On Orthodoxy and orthodoxies26 September 2016
Adam Parker wrote two articles investigating the history of religious schism and asking the question, “should religion’s goal be a ‘universal church’ or is religious diversity a good thing?” Adam states that in times of trouble and theological debate “some believers…react by reasserting orthodoxy.” I would like to take the liberty to explain why I believe there is no ‘little ‘o’’ orthodoxy and to define and describe “Orthodoxy” as “Christianity from the beginning”. As a result we will see but one Jesus Christ, and the One, Holy, Catholic, and Apostolic Church.
Little ‘o’ orthodoxy is a concept which inherently has no meaning, precisely because it is an idea used to defend certain Reformation and Post-reformation ideas, not all of which are held in common by those who would label themselves orthodox. Consider a few examples. Some Protestant Christians would interpret certain passages in the Holy Scriptures to defend the ordination of women, while others will interpret certain verses (often the same ones!) to condemn it. Some would interpret the Bible, defending adult-only baptism. Others would claim that baptism is unnecessary, using the same Bible. Some would baptize “in the Name of Jesus” only, citing the Book of Acts. Others would baptize “in the Name of the Father, Son, and Holy Spirit” referencing Jesus’ command in Matthew 28. Each of these might call themselves ‘orthodox’. The main question which should arise from this discussion would be, “who decides who’s orthodox?” Phrased another way, “whose interpretation is correct?” Little ‘o’ orthodoxy is a term which is gaining popularity in an effort to defend one’s own beliefs and denominational affiliations without checking all of them against the received beliefs of the Universal Church.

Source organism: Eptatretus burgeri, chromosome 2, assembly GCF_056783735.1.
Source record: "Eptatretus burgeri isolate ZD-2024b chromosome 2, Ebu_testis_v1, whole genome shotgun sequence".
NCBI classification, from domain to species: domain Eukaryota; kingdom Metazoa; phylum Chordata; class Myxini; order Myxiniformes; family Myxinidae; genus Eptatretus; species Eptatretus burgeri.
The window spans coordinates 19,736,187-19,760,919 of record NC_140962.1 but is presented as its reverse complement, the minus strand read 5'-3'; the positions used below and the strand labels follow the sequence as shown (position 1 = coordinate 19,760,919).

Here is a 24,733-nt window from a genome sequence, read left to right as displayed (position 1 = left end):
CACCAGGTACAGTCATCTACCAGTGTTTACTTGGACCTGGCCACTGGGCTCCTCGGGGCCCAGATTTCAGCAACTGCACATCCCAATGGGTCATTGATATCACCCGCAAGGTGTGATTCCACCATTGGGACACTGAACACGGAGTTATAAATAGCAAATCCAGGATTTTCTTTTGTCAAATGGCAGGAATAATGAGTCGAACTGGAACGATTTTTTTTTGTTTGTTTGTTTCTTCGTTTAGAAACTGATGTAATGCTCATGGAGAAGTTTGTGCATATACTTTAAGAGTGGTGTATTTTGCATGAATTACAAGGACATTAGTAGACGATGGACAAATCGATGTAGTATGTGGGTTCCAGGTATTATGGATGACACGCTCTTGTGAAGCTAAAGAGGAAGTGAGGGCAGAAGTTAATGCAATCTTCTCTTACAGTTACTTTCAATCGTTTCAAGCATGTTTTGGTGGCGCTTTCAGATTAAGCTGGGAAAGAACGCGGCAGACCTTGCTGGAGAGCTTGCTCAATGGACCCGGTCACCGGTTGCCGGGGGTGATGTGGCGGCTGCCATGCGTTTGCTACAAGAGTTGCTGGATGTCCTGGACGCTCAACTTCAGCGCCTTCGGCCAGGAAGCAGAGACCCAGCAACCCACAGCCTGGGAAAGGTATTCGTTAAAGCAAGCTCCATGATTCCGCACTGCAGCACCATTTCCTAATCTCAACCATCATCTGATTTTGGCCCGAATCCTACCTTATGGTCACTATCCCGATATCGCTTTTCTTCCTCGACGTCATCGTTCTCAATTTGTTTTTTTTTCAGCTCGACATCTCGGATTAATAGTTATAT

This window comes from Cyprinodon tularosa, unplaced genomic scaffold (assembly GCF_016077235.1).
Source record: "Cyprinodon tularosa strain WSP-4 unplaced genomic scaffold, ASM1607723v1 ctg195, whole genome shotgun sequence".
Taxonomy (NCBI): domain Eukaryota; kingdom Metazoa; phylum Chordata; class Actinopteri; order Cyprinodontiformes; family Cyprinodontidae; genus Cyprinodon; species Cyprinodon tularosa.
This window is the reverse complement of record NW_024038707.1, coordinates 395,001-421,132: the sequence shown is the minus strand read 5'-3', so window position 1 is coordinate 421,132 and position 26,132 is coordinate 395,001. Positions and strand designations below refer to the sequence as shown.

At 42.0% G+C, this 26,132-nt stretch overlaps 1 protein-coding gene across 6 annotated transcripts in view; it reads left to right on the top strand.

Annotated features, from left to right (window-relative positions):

Orthodox (capital ‘O’), is a term which does have meaning, precisely because Orthodoxy is the Ancient Way of Christianity, believing and teaching that which has always been believed and taught about Jesus Christ and everything related to him: the Church, the Sacraments, missions, etc. When theological debate arises, we can always look back and ask, “what have Christians always believed?” We will find, in this search, two records. First, a long line of teachers (Bishops) stretching from the first century to the present day, whose sole task it is to guard and transmit this ‘faith once for all delivered to the saints’ (Jude 3). And second, we will find the content of their defense and teaching to be this long-held ‘body’ of belief. Both are critical to Orthodoxy. We can know the “mind of Christ” in every critical area by looking back from the beginning to see if what is being questioned is congruent or an innovation. We are looking for the golden thread of commonly held beliefs.
To hold all of these commonly held beliefs, and to profess them publicly in word and action, would make one “Orthodox”. To hold some of them, but not all of them would make one (again historically and theologically) “heterodox” (literally “a different glory or praise”)—and places one outside the Church. To teach against these teachings and beliefs, especially from within the Church makes one a “heretic” (literally “an opinion holder”, “sectarian”, or “dissenter”), perhaps the most dangerous spiritual label.
Though not always, the heterodox and heretical views of Christianity often start with questions about me or my rights. For Christians, to start with the individual is a dangerous endeavor. “What will make me happy?” “What is my right as a human being?” “If I am like this, what must God be like?” “Why don’t you believe what I believe?”